Udall is fighting for a 25% national RES, a carbon tax, wind tax credits, LNG exports and more nuclear.
Gardner wants easier permitting to drill on federal lands and Alaska’s outer shelf, wind tax credits, LNG exports and more nuclear.
Incumbent Democrat Senator Mark Udall and his Republican challenger U.S. Congressman Cory Gardner are engaged in a battle for Udall’s upcoming senate seat in November. On paper the two Coloradoans appear to have a lot in common regarding energy policy, but some major differences prevail.
Udall’s Energy Beliefs in a Nutshell
On his Senate Web site Udall says he favors the following energy solutions:
- instituting an “all of the above” energy program
- allowing LNG exports to WTO countries
- renewable energy (primarily wind)
- natural gas
- expanding nuclear via small modular reactors
- carbon capture from coal
- wind energy production tax credits
- regulatory certainty for wind energy
- leading a fight to pass a national renewable energy standard (25% electricity from renewable energy by 2025)
- putting a price on carbon
- reducing dependence on fossil fuels
- developing cleaner running vehicles
- giving consumers information that will allow them to use energy more efficiently
Gardner’s Energy Beliefs in a Nutshell
On his House of Representatives Web site, Gardner says he favors the following energy solutions:
- linking any drawdown of the national strategic petroleum reserve to increasing oil and gas leases on federal land
- increasing domestic production
- instituting a national “all of the above” energy strategy that includes traditional energy resources, renewable energy and nuclear power
- streamlining permitting to drill on Alaska’s outer continental shelf
- LNG exports
- streamlining the permitting process for renewable technologies on federal lands
- instituting a paid-for extension of the wind production tax credit
- energy efficiency
Udall, Speaking from his Senate Website
“Two of my top priorities remain promoting the development of renewable energy and increasing energy efficiency. … To do so, we will need an all-of-the-above strategy that includes all of our energy sources, with a special emphasis on those that are clean and domestic. That means focusing on everything from renewable energy and energy efficiency to natural gas and safe nuclear power.”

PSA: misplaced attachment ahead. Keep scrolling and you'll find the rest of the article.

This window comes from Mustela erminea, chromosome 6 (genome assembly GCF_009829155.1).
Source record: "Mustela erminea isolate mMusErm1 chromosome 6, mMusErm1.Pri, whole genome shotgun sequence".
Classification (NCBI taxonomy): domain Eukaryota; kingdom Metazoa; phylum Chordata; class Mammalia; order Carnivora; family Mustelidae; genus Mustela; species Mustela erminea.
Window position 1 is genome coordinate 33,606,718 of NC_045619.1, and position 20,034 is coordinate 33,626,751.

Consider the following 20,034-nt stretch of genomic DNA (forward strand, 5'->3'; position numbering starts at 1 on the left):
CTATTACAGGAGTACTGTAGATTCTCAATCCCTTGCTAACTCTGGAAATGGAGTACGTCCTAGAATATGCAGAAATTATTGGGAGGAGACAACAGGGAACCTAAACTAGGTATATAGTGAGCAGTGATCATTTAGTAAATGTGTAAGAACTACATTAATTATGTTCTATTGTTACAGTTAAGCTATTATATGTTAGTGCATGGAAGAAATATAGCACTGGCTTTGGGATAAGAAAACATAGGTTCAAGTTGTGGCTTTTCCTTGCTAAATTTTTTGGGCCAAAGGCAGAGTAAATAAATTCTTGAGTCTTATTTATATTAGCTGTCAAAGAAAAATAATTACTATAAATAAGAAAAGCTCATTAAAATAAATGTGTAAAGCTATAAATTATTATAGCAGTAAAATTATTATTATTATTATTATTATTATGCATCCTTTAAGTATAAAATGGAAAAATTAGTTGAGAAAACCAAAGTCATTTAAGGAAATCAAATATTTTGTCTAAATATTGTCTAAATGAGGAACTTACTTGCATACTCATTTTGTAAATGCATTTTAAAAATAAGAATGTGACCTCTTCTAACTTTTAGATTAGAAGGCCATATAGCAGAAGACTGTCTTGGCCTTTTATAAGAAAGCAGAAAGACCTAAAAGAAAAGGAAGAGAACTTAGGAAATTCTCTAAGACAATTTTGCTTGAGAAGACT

“I introduced the American Job Creation and Strategic Alliances LNG Act to speed up the approval of permits for natural gas export facilities and expand access to more reliable suppliers of energy for World Trade Organization countries, such as Ukraine, Japan and India.
“My bill, the Access to Consumer Energy Information (E-Access) Act, would make information about electricity prices and consumption readily available to families and business owners so they have the information they need to use energy more efficiently.
“As a cleaner burning fuel, natural gas is part of the solution to reducing our nation’s air pollution, and has helped to bring our country’s carbon emissions down to levels we haven’t seen since the early 1990s. But I also understand the concerns that many Coloradans have voiced to me about hydraulic fracturing. As Coloradans, we want our country to be energy independent, but we don’t want to sacrifice our land, water and air … in order to achieve it. That’s why I will continue to push the industry to be more transparent and proactive in its safety measures, to do everything possible to be forthcoming with the public, and to ensure that every step in the drilling process — from drilling to casing to wastewater disposal — is done safely for the good of Colorado’s families.
“Natural gas has a bright future in helping us reduce carbon pollution, but so do other fuel sources. Thanks to new technologies, we can continue exploring other innovations to traditional sources of energy development, such as the safe expansion of nuclear power with small modular reactors and modern waste disposal techniques, and reduced greenhouse gas emissions from coal power with carbon capture and storage technology. All of these sources will be essential in order to achieve greater energy security.
“I have long fought for national comprehensive energy legislation …
“Because of the importance of the wind PTC to Colorado and to our shared energy future, I led the fight for its extension, speaking on the Senate floor almost 30 times over the six months leading up to its scheduled expiration.
“I remain committed to working with my colleagues to ensure that wind energy will have the regulatory certainty it needs to continue to be an essential, thriving part of our all-of-the-above energy strategy.